I also discussed the extensive investigation that Cary Aspinwall and I conducted after the botched execution gave Oklahoma an international black eye. (We were incredibly honored to be finalists for the 2015 Pulitzer Prize in local reporting as a result of this investigation we published while at the World.)

Many of our key findings were validated by the state’s extensive investigation into Lockett’s execution.

What we found was that Oklahoma was woefully unprepared for a double execution using a new drug, midazolam, that experts said was not appropriate for use in lethal injections.

Midazolam is a sedative, not an anesthetic, and all but one of the experts we interviewed said inmates would likely remain conscious while the second and third drugs were pushed, leading to a potential violation of the Eighth Amendment banning cruel and unusual punishment.

The expert who disagreed, anesthesiologist Mark Dershwitz, had testified on behalf of many states that the drug is safe and humane for use in executions but abandoned that role after a botched execution in Ohio.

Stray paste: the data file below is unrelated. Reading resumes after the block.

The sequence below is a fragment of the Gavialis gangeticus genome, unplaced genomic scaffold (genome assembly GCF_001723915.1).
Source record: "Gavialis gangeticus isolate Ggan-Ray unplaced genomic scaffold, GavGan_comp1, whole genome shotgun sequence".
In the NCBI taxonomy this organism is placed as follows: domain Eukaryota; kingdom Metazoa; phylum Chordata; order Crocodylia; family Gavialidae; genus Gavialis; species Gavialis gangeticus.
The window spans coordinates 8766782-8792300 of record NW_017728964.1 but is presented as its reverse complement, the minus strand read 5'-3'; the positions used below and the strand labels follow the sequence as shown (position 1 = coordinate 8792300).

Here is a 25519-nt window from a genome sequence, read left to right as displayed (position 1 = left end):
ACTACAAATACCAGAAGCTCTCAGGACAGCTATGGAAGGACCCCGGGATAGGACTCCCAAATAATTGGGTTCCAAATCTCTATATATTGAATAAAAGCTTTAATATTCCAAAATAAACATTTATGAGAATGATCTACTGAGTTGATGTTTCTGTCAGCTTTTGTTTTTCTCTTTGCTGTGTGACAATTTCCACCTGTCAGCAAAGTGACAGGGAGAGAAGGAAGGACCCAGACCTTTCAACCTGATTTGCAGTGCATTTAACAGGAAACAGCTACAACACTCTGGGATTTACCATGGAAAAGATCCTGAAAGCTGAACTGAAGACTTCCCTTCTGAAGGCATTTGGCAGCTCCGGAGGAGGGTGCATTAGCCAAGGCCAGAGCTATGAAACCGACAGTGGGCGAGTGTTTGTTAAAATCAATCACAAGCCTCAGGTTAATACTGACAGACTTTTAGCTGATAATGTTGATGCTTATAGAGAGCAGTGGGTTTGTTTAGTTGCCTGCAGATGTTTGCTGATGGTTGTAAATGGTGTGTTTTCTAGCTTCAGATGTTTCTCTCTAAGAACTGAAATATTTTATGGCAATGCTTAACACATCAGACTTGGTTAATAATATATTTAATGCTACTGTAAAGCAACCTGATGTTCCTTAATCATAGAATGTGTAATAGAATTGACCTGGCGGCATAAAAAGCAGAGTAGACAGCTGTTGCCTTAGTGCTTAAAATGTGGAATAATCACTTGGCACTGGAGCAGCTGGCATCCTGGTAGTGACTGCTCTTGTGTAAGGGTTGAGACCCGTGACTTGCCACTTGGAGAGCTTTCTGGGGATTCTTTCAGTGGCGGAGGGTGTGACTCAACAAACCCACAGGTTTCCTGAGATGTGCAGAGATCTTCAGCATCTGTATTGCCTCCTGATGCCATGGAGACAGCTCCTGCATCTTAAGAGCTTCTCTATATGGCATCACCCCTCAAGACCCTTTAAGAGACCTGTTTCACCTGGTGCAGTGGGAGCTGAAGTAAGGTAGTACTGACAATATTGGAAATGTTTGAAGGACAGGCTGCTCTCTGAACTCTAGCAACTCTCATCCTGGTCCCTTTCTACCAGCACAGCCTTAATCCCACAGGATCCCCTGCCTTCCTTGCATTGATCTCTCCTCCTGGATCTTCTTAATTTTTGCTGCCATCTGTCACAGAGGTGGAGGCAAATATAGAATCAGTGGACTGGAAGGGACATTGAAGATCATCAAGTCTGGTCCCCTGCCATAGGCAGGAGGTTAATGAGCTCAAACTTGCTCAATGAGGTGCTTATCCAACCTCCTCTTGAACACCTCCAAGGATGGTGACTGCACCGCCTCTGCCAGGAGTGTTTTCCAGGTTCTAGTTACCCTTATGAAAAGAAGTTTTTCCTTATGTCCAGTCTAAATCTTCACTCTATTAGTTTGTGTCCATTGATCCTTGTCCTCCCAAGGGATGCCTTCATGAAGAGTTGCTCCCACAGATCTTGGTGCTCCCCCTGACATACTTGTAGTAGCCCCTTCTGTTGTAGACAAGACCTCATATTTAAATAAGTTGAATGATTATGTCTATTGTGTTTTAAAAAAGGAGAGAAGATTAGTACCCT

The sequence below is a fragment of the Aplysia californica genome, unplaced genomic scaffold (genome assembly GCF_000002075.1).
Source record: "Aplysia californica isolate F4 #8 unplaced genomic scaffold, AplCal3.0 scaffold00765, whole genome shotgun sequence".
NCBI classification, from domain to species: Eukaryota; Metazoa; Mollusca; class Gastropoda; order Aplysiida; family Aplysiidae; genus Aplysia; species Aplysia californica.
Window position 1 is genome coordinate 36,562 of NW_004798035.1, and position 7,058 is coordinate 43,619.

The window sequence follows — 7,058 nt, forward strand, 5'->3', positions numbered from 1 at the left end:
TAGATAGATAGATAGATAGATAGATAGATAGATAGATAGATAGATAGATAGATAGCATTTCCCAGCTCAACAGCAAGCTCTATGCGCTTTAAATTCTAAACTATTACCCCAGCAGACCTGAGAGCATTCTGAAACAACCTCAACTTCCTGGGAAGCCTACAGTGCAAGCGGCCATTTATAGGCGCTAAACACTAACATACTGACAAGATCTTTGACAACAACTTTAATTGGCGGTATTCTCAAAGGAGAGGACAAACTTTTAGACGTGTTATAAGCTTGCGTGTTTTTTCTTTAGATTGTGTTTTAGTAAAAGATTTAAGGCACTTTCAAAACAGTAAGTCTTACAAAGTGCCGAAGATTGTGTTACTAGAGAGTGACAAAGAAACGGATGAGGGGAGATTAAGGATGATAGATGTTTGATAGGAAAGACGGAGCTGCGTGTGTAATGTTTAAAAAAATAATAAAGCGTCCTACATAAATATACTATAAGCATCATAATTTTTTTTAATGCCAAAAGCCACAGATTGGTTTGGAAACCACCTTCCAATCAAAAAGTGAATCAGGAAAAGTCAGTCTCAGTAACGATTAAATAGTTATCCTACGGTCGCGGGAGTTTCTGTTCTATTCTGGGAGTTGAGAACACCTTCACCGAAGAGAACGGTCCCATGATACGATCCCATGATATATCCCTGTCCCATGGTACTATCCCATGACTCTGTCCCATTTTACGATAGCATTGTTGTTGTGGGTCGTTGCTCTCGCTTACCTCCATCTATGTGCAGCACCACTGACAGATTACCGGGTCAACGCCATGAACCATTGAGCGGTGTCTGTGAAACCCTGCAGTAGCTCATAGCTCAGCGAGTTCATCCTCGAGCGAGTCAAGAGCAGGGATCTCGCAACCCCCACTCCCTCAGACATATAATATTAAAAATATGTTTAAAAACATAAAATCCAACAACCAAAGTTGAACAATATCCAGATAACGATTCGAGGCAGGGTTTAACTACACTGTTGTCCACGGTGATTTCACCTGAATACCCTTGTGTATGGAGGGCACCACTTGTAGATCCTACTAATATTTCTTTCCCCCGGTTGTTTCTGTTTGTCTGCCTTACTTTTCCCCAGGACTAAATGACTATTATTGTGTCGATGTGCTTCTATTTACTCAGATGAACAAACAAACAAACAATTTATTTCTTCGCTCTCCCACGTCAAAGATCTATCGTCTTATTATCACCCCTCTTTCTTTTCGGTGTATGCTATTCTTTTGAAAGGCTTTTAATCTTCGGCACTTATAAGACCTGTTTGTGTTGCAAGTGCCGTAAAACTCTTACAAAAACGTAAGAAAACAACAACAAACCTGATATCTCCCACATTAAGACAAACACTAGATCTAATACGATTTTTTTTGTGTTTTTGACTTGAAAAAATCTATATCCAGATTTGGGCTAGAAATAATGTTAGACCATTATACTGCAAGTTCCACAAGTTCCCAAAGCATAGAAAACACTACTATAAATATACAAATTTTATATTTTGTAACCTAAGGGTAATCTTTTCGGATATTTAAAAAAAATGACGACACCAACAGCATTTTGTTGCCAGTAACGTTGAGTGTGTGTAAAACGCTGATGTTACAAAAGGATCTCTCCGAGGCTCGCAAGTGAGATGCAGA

Beyond the controversy over midazolam — which three states have now banned as a lethal injection drug — our investigation found Oklahoma had no contingency plan in case things went wrong.

While Arkansas’ protocol wasn’t part of our study then — the state hadn’t executed anyone during the window of time we studied — I’ve learned more about it recently due to the current legal challenge.

There are significant differences between the Oklahoma and Arkansas’ protocols, some that may make Arkansas’ process less prone to a botched execution and some that make it more likely.